The fastest team of the day finished third. Jonathan Rea and Kosuke Akiyoshi were lucky to be on the podium at all in a day when Akiyoshi ran his Honda into the rear of the Sakurai Honda at the start and nearly crashed. Later, mid-way into his first stint, Rea collided with a slower bike at Spoon Curve and crashed. Rea was already almost a lap behind the leaders after serving a pair of stop-and-go penalties picked up by Akiyoshi passing under the waving yellow flag. After the crash Rea returned to the pits for repairs, and rejoined the race in 42nd place, four laps behind. Over the next six hours Rea and Akiyoshi unlapped themselves twice due to lap times consistently two to three seconds a lap faster than the leaders.
“Today was a tough day. We had some unexpected troubles and mistakes, so to be honest I am not so happy,” said the long-faced Irishman. “Yet working well together with Akiyoshi and repeatedly telling myself ‘never give up, keep going’, we were able to get into third place. If I have a chance, I want to participate in the Suzuka 8 Hours again.”
“I didn’t get such a great start, so when I got into the first corner with a lot of rivals, I touched another rider, which bent my clutch lever,” said Akiyoshi. “Also, I got two stop-and-go penalties which I had difficulty understanding why they happened. I felt sorry to pass the machine to Jonny under such conditions, after losing time. However, Jonny fought his best. The bike worked very well, so we were able to perform at full power and fight back to third position. I thank the team and all the fans who supported us.”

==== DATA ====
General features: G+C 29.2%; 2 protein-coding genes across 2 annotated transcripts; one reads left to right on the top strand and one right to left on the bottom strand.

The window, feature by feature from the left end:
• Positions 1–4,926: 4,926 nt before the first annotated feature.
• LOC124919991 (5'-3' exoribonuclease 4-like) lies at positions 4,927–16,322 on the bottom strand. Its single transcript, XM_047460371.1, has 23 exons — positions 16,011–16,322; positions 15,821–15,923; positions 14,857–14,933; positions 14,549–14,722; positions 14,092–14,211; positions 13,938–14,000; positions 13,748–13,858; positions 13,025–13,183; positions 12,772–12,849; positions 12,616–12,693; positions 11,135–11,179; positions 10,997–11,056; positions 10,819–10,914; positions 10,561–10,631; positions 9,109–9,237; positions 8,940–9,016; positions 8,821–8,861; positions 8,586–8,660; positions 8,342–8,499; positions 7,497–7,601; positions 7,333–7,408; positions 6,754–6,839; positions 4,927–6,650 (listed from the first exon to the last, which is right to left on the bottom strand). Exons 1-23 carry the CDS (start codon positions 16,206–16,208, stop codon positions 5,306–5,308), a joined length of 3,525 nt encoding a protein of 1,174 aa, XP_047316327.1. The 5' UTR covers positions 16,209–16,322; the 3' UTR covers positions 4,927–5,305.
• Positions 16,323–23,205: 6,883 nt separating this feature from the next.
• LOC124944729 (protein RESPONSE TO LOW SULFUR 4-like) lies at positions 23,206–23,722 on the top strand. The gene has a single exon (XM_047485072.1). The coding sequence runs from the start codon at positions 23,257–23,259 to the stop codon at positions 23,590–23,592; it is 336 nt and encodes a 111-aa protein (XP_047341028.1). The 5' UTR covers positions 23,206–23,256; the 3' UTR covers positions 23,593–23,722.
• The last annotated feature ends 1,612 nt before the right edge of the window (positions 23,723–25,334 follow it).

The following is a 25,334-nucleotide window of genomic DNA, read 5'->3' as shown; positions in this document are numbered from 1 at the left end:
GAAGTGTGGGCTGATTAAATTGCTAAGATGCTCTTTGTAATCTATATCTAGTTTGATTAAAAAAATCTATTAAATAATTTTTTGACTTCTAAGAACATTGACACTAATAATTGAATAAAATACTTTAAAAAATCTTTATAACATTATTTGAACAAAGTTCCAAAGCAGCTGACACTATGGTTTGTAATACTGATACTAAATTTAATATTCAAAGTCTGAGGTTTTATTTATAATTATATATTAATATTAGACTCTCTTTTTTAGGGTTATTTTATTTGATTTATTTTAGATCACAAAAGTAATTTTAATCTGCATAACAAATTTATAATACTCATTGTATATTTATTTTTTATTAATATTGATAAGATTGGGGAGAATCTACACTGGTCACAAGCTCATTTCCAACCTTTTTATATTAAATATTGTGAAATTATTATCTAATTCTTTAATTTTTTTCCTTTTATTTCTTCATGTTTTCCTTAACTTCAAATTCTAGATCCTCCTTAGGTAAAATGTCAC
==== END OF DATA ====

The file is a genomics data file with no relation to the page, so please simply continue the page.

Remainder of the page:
The defending event champions, Yoshimura Suzuki, started from pole but finished sixth. Pole winning rider Daisaku Sakai, led the first nine laps until he was overtaken by Akiyoshi. On lap 13 Sakai tipped over at the Hairpin. The Suzuki was unhurt and the mishap only cost the teamj two position and about 25 seconds to Akiyoshi. The team finally reclaimed the lead on lap 54 with Nobuatsu Aoki on the saddle in the third hour. Midway through the fourth hour Kiyonari passed Sakai to demote the Suzuki to second. At the end of the fourth hour Sakai crashed hard into the gravel outside of Turn 2. This dropped the Suzuki to third, but a minute back from Kiyonari. But it was worse than it looked, as Kagayama could only manage ten more laps before pulling back to the pits to have the brakes replaced. Moreover, the engine felt less powerful following the crash in the gravel and Aoki suspected that small stones might have been ingested.